Citigroup's Energy Loan Problem

| About: Citigroup Inc. (C)
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Citigroup has the largest loan exposure to energy companies among the big banks, with nearly $58 billion. Competitors have $40-$45 billion in energy loans.

CFO John Gerspach recently declined to disclose how much the company has set aside for loan losses related to energy.

Citigroup's energy loan portfolio is roughly 80% investment grade.

While the Fed's forecast of four rate hikes in 2016 was probably never realistic, the market was expecting interest rates moving up during the year. That made financials a popular pick for the top performing sector of the year. Instead, financials have turned out to be one of the worst performing sectors of the quarter dropping more than 3%. Perhaps more discouraging is the fact that the impetus that was supposed to move financial stocks higher in 2016 may not happen at all.

That's bad news for shareholders of Citigroup (NYSE:C) who've experienced a lot of pain over the past several years. Since the beginning of 2011, Citigroup shareholders have lost nearly 17% of their investment. Earnings estimates have, predictably, been lowered for most of the financial services names including Citigroup, but I feel that those estimates could need to be lowered again soon for reasons I'm about to get into.

I think investors are not expecting much good news coming out of the company's Q1 earnings report but I think the surprise could be how much Citigroup lowers guidance for the remainder of 2016 and beyond given the changing economic environment.

Jefferies (NYSE:LUK-OLD) delivered its fiscal first quarter earnings report in March and if its results are any indication of how the rest of the sector is faring, it could get ugly. Management called January and February "extremely challenging" and reported steep declines in trading as well as big losses on both the top and bottom lines. Citigroup has already warned that trading revenue is expected to drop 15%, marking the fourth straight year of declines in that segment of the business. Investment banking revenue is also expected to be lower by 25%.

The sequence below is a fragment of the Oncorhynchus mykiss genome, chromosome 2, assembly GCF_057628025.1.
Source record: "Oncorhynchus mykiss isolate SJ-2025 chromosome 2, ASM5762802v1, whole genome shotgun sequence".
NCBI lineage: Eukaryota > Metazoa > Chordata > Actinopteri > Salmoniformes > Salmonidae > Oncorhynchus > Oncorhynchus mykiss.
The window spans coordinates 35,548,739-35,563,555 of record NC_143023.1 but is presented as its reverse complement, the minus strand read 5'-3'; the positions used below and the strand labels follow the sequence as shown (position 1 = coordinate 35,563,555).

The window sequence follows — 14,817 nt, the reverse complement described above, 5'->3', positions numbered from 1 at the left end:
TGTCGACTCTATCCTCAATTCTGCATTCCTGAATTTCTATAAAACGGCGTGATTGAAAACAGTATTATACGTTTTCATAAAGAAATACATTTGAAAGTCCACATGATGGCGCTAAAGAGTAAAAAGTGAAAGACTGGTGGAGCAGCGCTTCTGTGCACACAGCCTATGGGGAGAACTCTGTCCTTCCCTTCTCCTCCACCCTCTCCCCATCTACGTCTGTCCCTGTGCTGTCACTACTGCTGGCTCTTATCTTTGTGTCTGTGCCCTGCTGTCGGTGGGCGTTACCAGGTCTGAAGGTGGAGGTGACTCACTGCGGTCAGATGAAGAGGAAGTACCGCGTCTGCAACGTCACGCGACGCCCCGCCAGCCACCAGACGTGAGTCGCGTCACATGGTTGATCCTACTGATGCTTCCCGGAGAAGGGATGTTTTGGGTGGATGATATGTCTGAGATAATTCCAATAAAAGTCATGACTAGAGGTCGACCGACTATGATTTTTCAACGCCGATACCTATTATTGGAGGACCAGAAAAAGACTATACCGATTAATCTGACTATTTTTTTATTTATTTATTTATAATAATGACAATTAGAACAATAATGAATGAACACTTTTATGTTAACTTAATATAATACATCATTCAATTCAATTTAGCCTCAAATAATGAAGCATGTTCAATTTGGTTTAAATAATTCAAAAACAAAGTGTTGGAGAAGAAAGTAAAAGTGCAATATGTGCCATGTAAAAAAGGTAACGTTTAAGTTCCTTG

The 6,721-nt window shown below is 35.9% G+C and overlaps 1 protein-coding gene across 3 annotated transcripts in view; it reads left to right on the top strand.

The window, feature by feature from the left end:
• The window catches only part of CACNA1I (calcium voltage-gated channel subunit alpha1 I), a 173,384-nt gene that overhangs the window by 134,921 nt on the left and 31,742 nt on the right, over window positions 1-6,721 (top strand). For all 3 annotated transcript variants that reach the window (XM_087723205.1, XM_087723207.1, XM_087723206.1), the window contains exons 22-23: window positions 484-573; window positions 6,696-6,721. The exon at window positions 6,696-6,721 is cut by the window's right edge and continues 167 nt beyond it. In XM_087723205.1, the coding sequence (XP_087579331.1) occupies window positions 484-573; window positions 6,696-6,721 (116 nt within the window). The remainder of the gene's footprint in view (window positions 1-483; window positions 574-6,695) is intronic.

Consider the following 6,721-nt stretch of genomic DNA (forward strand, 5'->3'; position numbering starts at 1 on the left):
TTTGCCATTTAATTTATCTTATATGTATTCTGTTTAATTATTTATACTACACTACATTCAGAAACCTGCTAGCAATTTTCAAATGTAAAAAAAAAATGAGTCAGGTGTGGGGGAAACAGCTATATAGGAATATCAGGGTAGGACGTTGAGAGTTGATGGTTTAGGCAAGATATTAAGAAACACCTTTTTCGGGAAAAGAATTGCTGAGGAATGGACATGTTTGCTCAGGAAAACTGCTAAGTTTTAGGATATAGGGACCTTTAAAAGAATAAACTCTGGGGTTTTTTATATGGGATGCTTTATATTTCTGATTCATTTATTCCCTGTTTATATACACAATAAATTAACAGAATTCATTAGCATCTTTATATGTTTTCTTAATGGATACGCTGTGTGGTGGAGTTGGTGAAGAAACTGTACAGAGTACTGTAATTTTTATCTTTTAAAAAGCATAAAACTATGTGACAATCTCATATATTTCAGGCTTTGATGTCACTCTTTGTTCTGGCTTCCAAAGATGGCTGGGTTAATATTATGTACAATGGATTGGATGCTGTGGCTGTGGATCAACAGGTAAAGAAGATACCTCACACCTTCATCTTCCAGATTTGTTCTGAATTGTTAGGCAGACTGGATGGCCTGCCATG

Here's what we know: the Q1 earnings results will be weak, forward guidance may need to be lowered, trading revenue will be way down, slowing GDP growth and a flattening yield curve won't help. And any of these might not even be the biggest problem the company is facing.

Citigroup has one of the largest exposures to the energy sector estimated at about $58 billion (Bank of America (NYSE:BAC), Wells Fargo (NYSE:WFC) and JPMorgan Chase (NYSE:JPM) all have exposure somewhere in the $40-$45 billion area). CFO John Gerspach went on record disclosing that about 65% of its $20 billion funded portfolio is investment grade while its unfunded loan book is about 87% investment grade. Citigroup's roughly 80% investment grade energy portfolio overall is better than the average bank's 60% investment grade exposure. While the good news is that most of the portfolio isn't junk, the bad news is that we don't know how much the company has set aside in loan loss reserves.

Failure to disclose the actual figure usually means they don't want people to know about it. Wells Fargo claimed they had one of the highest energy loss reserves in the industry at $1.2 billion. That would equate to 7% of its funded book or just under 3% of its total book. How much Citigroup has in reserve for energy loan losses is anyone's guess but the fact that they're trying to keep it under wraps feels like the subprime crisis all over again.


Not even considering Citigroup's exposure to energy loans for a moment, the company's financial results look like they may be in rough shape. The Atlanta Fed has revised its Q1 GDP growth estimate all the way down to 0.1% and there's a distinct possibility that we don't see a rate hike at all until 2017. Both of those will impede Citigroup's earnings and revenues for the remainder of the year.

But its significant energy loan exposure could be its biggest risk factor of all. The fact that we don't know how protected Citigroup is from its portfolio (I'd guess it doesn't have the $1.2 billion set aside that Wells Fargo does) could be increasingly detrimental to shareholder value should oil remain low for a prolonged period of time.

Friday's earnings report could finally give us some answers.

Disclosure: I/we have no positions in any stocks mentioned, and no plans to initiate any positions within the next 72 hours.

I wrote this article myself, and it expresses my own opinions. I am not receiving compensation for it (other than from Seeking Alpha). I have no business relationship with any company whose stock is mentioned in this article.